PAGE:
I temporarily forgot the right answer to question (1). How dare the NPS president try to censor me when his job is to assure my academic freedom, I thought. I told my wife before going to the meeting that I was going to tell him in no uncertain terms that I was free to say whatever I wanted in the speech.
My wife seemed skeptical about the intensity of my reaction. Her view was that I had so little information about the president’s intent that I should simply go to the meeting and be open to listening to him. In other words, she got the answers to questions (1) and (2) right.
That was the right strategy. He didn’t come close to telling me what to say. He was relatively new to his position and we hadn’t met and so my guess is that he just wanted to make sure I wasn’t some kind of nut. We left on good terms.
An interesting postscript: After I told the 70 or so people in the room in Maryland that China’s government is not much of a threat to the United States, the two-star Admiral in charge of the event got up after my talk, when I was just another person in the audience without the floor, and told them all why I was wrong. When I got a chance to talk to the two-star one on one, it went better. A week or so later, I ran into the NPS president in the airport and told him that highlight. We both had a good chuckle. He said, “It sounds as if you got them thinking.”
Back to prejudice. One of the things I noticed was that so many people were sure that they knew what the look on the key Catholic boy’s face meant. It was a smirk, they assured us, even though a minute before watching the video they didn’t know him from Adam. A number said that they had seen that smirk before. One, a professor, said that he had seen it countless times on the faces of people in his class.
Here’s a method that I use when I’m at the top of my game and, therefore, most aware of my prejudice: it’s called ID Check. I learned it in a class on something called Re-evaluation Counseling in late 1990. (By the way, if you look up Re-evaluation Counseling on line, you might get the idea that many of the people involved are leftists. You would be right. But I take insight wherever I can get it. I reject the chaff and take the wheat.)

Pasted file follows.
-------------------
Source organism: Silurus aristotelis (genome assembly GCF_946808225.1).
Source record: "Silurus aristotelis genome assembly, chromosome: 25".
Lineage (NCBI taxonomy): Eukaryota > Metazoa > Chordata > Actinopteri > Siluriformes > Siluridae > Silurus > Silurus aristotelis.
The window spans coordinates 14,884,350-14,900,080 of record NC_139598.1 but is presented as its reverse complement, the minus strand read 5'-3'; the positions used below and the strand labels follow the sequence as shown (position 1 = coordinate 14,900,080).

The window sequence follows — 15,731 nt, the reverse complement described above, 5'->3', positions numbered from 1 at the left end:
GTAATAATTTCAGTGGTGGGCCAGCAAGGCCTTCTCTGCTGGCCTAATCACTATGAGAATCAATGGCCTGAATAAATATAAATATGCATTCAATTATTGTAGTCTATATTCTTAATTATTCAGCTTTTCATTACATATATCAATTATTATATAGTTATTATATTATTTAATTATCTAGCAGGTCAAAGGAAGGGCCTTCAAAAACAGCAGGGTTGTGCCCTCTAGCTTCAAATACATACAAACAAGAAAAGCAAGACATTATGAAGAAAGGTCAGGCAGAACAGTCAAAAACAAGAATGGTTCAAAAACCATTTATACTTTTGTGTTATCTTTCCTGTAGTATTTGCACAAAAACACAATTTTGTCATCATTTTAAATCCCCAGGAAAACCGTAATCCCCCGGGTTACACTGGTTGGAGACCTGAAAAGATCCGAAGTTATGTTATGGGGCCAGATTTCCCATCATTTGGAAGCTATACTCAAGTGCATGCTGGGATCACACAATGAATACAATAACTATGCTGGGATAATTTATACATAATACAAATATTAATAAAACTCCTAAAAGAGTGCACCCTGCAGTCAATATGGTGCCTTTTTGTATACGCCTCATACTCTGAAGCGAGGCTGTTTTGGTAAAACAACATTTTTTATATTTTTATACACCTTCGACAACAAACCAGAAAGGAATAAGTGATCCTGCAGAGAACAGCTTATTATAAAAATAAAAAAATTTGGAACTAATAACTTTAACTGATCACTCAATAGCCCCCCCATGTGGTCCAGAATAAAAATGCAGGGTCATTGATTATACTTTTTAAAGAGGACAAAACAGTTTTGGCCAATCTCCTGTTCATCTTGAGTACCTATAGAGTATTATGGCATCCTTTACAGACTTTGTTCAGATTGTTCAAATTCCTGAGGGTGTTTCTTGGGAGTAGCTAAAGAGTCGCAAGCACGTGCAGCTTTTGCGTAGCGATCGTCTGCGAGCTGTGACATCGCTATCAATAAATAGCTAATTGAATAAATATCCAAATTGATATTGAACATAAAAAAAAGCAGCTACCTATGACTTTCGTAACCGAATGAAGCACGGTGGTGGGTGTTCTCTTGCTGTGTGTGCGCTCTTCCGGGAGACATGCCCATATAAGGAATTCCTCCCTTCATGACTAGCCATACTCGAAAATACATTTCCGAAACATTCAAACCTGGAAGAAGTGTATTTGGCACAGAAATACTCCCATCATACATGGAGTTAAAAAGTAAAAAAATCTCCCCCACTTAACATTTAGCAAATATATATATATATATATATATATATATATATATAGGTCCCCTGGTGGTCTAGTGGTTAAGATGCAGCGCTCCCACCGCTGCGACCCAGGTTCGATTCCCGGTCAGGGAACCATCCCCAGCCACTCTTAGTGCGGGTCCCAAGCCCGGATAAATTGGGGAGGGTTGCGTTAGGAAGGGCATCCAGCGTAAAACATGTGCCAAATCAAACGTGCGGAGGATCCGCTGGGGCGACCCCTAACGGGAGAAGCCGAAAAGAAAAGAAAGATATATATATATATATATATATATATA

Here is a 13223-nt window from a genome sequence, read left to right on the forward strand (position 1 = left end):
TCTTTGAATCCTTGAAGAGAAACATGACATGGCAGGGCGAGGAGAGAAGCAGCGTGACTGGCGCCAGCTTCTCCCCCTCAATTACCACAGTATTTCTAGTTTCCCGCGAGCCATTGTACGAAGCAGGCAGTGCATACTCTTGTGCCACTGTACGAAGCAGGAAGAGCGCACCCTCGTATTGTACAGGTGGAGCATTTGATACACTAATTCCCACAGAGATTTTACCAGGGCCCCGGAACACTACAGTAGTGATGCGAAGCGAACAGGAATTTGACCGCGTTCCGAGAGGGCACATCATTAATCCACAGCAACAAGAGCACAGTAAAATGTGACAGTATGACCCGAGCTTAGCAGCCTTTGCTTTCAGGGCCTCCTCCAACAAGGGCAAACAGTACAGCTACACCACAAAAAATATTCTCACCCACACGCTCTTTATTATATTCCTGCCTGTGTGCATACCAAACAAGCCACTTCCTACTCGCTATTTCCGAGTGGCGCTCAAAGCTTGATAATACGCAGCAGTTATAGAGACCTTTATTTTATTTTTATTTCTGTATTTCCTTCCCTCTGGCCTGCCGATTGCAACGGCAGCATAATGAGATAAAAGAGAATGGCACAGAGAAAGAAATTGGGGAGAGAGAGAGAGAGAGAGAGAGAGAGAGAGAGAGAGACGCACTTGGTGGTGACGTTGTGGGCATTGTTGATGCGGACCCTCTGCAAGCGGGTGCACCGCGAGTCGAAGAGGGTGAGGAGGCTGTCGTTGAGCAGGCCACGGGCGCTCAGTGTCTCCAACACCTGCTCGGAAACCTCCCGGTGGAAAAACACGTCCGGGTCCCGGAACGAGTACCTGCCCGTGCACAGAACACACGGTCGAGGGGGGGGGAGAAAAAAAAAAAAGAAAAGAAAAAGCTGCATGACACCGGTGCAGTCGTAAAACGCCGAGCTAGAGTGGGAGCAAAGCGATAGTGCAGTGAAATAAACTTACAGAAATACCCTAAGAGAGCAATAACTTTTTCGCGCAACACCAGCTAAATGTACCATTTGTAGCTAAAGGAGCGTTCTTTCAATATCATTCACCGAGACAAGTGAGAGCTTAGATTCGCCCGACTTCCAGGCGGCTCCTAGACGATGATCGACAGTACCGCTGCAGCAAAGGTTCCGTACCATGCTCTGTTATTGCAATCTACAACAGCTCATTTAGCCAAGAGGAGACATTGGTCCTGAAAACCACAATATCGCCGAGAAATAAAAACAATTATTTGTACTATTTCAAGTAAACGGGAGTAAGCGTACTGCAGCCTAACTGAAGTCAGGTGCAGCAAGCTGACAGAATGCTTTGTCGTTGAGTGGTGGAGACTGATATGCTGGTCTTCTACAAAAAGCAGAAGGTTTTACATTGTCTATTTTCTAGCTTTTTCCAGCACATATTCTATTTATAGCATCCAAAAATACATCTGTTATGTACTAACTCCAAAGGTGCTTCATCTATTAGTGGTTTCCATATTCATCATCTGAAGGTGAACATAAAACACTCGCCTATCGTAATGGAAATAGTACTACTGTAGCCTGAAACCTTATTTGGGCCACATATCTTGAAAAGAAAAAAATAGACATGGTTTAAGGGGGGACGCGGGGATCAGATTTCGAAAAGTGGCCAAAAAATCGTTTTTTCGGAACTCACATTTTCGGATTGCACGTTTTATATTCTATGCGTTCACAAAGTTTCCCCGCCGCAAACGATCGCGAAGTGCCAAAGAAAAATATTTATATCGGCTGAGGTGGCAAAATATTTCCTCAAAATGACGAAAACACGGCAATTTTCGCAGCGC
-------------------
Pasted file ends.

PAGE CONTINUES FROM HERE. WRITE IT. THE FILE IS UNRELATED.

Are you ready? Here it is.
When you find someone triggering you and you seem to have little basis for being triggered, ask yourself if the person reminds you of anyone in your past. Your first thought is usually the most accurate. When you think back to that person, you can remember whatever issue you had with him and get clear whether it has anything to do with this person. I’ve used that a number of times when I’ve had a reaction, usually negative, to someone who doesn’t seem to have done anything particularly wrong. I had a particularly acute reaction to someone in 2007 who was helping me deal with the horrible consequences of my office fire. He was helping me and I was hating him. What the hell? I did an ID check and, boom, I remember a horrible incident from 27 years earlier involving another man who had the same height (6 foot, 7 inches), the same build, the same good looks, and the same confident stride. Once I figured that out, I started liking the new guy. I still run into him on the street in Monterey and yell out, “Hi, Jerry.”
The case of the professor above is interesting in that it’s very different, in one important way, from my example with Jerry. In the case of the professor above, he hasdone an ID check. He knowsit’s a different person. He knowsthat that has triggered him. But he hasn’t learned the lesson: I can’t just assume, just because this person reminds me of past students, that this person is the same as those past students. I can’t assume that he’s smirking and, even more, I can’t assume that I know what’s going in this stranger’s head.
As you probably know if you’ve been on the web lately, a fair number of adults called for one or more of the Catholic school boys to be attacked; some even called for one or more of them to be murdered. One woman said that she would give a certain form of sex to anyone who punched the one boy who had the most prominent role. Even a friend of mine on Facebook, and not just a Facebook “friend,” but an actual friend, said he would like to punch that boy because of his smirk.
It seems obvious, but it’s important to say that this is wrong. And you don’t need all of the information about context to know that calling for violence against someone who has not been violent is simply wrong. It was great that many people who called for violence against the boy fessed up and said that they had prejudged. But the question many left unaddressed is whether it would have been OK to call for violence if their prejudgment had been correct. Again, maybe this seems obvious, but it was not obvious to many of them: they would have been just as wrong.